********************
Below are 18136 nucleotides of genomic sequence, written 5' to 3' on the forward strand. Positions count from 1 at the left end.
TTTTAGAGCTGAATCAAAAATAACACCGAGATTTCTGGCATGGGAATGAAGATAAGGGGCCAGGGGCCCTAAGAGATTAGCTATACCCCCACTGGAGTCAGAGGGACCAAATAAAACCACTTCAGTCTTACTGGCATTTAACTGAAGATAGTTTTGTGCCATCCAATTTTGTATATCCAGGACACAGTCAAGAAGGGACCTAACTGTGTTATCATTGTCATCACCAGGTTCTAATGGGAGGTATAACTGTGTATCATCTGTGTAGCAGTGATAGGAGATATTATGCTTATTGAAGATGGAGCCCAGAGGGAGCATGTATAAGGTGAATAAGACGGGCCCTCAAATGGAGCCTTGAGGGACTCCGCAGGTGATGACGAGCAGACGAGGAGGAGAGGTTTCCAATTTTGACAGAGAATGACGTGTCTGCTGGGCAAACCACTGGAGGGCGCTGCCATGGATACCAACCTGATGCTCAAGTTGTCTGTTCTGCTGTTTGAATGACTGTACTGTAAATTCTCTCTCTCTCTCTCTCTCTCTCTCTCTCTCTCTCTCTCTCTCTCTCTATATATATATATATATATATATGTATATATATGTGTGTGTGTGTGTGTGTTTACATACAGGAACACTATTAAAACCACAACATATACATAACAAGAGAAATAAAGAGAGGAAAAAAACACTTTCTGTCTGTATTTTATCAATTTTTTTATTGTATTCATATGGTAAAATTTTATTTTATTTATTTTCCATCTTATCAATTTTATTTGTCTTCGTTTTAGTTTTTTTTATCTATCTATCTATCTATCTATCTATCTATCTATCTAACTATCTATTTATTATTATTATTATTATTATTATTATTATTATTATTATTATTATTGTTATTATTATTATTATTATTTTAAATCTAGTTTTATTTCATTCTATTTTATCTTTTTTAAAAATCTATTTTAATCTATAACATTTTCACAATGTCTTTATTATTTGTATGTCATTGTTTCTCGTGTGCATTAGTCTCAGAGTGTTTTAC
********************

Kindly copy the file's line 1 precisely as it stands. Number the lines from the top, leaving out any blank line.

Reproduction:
Below are 18136 nucleotides of genomic sequence, written 5' to 3' on the forward strand. Positions count from 1 at the left end.